UN Turns to Social Media for Human Rights Day

Fantasy Interactive's Carpi on Creating the Global Digital Presence

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To celebrate Human Rights Day Dec. 10, the United Nations is planning a global digital and social media campaign -- the first time it has used social media to mark this annual global event.

Here, Stephen Carpi, global director of production for Fantasy Interactive, discusses the campaign, "Celebrate Human Rights Day," which his agency helped create. The effort, which will be unveiled Dec. 2, is designed to "inform, connect, engage, celebrate and share Human Rights Day with people around the world."

Ad Age : Tell us about the campaign you're launching?

Stephen Carpi: This was a collaboration between Lowe +Partners, Lowe Bangkok and Fantasy Interactive. The project's main goal is to use digital and social media to celebrate Human Rights Day, which takes place on Dec. 10 globally.

The UN wanted to use digital and social media to inform, connect, engage, celebrate and share something as basic as human rights with people of all ages and nationalities. One thing that was very important to the UN throughout this project was to focus on maintaining an upbeat and festive tone. They didn't want to go the route of scaring or saddening people into supporting the campaign.

Ad Age : How did Fantasy Interactive get involved?

Carpi: Lowe + Partners approached us because they had seen our work, and felt our passion and creativity were what this campaign needed. When we first learned about it, we knew it was something unique and amazing. It's not just that it's a social cause we believe in or that it's the United Nations, but it's this notion that community involvement is not just about protests or hunger strikes. It's about letting people use technology and digital innovation to do something real and definitive to change the world. That's why we got involved.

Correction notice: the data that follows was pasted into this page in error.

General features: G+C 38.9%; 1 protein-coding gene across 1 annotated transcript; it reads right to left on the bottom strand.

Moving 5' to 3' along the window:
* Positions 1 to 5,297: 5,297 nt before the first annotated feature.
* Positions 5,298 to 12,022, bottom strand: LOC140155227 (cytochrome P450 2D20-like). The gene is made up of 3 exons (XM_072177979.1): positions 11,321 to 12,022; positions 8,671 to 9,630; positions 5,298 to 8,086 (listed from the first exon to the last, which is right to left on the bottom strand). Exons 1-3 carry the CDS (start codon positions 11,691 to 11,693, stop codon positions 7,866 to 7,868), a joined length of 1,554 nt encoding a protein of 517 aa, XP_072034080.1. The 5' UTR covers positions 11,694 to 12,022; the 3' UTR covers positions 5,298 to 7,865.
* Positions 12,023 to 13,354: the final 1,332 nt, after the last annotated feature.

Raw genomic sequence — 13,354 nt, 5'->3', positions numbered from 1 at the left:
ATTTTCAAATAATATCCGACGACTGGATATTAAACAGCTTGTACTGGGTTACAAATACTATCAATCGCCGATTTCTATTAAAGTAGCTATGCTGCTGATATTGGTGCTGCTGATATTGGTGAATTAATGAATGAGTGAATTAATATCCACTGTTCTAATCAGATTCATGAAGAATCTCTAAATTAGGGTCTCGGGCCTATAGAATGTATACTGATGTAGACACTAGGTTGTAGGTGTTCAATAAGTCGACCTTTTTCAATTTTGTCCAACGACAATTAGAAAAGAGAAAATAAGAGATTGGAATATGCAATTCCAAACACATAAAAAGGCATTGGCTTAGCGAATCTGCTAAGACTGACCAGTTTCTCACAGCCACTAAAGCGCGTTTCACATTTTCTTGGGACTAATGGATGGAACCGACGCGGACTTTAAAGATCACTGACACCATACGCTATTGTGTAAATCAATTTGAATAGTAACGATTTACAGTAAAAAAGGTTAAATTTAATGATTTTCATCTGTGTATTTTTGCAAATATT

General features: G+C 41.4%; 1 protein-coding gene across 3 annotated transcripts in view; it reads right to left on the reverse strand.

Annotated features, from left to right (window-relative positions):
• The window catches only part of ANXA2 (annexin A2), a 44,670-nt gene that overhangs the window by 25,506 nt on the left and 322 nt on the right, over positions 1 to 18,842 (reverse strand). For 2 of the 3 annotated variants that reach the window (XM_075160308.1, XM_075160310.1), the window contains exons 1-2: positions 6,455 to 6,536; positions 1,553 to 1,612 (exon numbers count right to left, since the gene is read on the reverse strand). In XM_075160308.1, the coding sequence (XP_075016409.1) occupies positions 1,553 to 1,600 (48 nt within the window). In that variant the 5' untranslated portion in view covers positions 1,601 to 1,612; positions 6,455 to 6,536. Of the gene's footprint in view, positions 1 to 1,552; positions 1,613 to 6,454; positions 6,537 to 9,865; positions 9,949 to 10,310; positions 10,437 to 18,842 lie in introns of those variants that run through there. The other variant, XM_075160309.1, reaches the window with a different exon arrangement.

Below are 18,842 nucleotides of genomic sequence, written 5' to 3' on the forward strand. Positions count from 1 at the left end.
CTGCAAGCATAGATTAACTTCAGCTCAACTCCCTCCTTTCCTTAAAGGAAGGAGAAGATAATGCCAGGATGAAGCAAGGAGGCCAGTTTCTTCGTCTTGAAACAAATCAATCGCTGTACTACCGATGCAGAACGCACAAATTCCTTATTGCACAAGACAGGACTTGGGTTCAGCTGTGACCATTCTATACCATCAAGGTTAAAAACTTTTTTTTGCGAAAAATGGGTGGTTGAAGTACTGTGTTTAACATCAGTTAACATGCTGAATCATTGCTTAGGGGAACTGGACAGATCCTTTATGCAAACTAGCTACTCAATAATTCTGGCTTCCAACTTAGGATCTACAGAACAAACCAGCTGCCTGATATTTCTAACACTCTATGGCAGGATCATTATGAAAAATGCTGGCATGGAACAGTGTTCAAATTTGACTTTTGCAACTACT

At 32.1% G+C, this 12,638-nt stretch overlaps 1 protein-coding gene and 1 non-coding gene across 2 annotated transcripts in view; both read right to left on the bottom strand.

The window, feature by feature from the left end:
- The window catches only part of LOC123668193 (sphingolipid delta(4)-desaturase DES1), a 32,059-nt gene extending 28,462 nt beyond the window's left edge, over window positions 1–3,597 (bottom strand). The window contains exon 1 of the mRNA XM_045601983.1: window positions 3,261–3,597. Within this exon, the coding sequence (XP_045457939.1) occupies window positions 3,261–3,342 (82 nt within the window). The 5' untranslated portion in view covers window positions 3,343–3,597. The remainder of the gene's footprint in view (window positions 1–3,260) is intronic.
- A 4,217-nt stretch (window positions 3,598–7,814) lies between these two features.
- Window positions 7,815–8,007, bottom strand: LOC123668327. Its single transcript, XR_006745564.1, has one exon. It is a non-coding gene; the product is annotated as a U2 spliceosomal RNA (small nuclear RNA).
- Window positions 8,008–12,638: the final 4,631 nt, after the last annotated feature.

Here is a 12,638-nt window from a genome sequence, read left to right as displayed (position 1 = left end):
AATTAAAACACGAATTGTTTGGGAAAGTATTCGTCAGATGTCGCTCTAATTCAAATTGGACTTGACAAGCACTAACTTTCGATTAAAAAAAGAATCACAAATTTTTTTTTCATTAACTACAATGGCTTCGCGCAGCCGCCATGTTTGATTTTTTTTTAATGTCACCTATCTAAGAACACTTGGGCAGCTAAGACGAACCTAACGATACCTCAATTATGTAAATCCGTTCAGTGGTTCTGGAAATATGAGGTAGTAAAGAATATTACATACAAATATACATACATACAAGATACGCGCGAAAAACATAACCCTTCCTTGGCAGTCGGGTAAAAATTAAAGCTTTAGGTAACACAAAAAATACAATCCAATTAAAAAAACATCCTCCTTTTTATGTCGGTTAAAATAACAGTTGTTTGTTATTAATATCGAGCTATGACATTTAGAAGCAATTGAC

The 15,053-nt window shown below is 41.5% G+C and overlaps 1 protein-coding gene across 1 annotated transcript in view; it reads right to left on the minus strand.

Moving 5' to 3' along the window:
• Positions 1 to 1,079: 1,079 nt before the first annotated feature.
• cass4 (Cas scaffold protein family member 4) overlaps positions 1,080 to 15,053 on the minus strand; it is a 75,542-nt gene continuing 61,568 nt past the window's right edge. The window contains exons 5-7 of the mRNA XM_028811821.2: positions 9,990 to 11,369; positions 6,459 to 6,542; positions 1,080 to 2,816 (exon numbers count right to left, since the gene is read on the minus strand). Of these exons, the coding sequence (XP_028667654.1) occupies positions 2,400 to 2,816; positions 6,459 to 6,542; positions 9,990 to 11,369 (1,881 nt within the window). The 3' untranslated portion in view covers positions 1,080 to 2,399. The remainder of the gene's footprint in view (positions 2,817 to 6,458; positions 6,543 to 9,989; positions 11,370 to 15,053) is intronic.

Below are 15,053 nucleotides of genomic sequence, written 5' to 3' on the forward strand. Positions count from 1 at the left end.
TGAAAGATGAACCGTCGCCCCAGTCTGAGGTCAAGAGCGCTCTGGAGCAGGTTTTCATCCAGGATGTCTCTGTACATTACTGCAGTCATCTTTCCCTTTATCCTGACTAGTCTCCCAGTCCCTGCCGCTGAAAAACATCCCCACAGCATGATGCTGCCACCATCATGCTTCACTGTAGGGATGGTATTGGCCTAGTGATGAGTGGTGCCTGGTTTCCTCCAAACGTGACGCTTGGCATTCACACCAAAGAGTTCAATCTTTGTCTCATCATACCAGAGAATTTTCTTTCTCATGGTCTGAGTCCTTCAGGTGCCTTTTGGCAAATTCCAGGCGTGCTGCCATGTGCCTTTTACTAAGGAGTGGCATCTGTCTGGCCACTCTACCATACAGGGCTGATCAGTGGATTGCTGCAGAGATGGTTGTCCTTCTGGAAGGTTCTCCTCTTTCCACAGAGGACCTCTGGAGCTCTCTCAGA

Ad Age : This is the first time that the UN has used social media to mark Human Rights Day. How did this come about?

Carpi: Historically, nonprofits like the UN have used traditional methods to gain traction or raise awareness for their causes. Social media has become part of mainstream communications, and it's important to leverage the benefits it brings. Through social engagement, we empower users to actively advocate for a cause instead of passively consuming information. Social networks have impact at the global level, as communities of like-minded people work cohesively to raise awareness.

Ad Age : Do you think the addition of social media will make a difference in how Human Rights Day is perceived around the world as well as here in the U.S.?

Carpi: From an awareness standpoint, this campaign will be exposed to a vast number of people who may not have traditionally known that Dec. 10 is Human Rights Day. We want people to see this as a global initiative, not something with disparate messaging for U.S. and international audiences. The social media model itself is proof that we're not limited by geography. People living in the U.S. who have friends in Japan will feel just as connected to the experience as those living in Japan with friends in India. Regardless of where you are, every single person who engages with the campaign has the power to expose the human rights message to the world, not just to their local community.

Ad Age : Will the campaign extend beyond Human Rights Day?

Carpi: The big push for awareness and interaction will be the days leading up to Human Rights Day on Dec. 10. However, we will continue to drive interaction even after that day. Though Human Rights Day will have passed, the sentiment will and must continue. Every day should be Human Rights Day.

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